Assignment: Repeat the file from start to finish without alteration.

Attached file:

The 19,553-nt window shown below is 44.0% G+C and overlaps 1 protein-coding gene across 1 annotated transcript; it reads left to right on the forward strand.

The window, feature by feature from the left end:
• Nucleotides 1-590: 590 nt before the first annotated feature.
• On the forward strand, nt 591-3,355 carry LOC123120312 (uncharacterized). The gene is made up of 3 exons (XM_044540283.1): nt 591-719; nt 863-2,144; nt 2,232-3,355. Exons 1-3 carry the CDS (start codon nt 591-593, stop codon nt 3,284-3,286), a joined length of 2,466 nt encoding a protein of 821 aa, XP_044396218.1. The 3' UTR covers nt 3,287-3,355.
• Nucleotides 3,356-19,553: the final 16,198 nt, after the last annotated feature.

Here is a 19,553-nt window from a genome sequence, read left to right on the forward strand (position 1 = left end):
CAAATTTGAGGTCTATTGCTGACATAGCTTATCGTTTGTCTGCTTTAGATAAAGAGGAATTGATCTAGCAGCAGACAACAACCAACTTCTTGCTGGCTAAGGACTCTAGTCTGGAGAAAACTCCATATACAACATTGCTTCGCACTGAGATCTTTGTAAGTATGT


The 19,553-nt window shown below is 44.0% G+C and overlaps 1 protein-coding gene across 1 annotated transcript; it reads left to right on the forward strand.

The window, feature by feature from the left end:
• Nucleotides 1-590: 590 nt before the first annotated feature.
• On the forward strand, nt 591-3,355 carry LOC123120312 (uncharacterized). The gene is made up of 3 exons (XM_044540283.1): nt 591-719; nt 863-2,144; nt 2,232-3,355. Exons 1-3 carry the CDS (start codon nt 591-593, stop codon nt 3,284-3,286), a joined length of 2,466 nt encoding a protein of 821 aa, XP_044396218.1. The 3' UTR covers nt 3,287-3,355.
• Nucleotides 3,356-19,553: the final 16,198 nt, after the last annotated feature.

Here is a 19,553-nt window from a genome sequence, read left to right on the forward strand (position 1 = left end):
CAAATTTGAGGTCTATTGCTGACATAGCTTATCGTTTGTCTGCTTTAGATAAAGAGGAATTGATCTAGCAGCAGACAACAACCAACTTCTTGCTGGCTAAGGACTCTAGTCTGGAGAAAACTCCATATACAACATTGCTTCGCACTGAGATCTTTGTAAGTATGT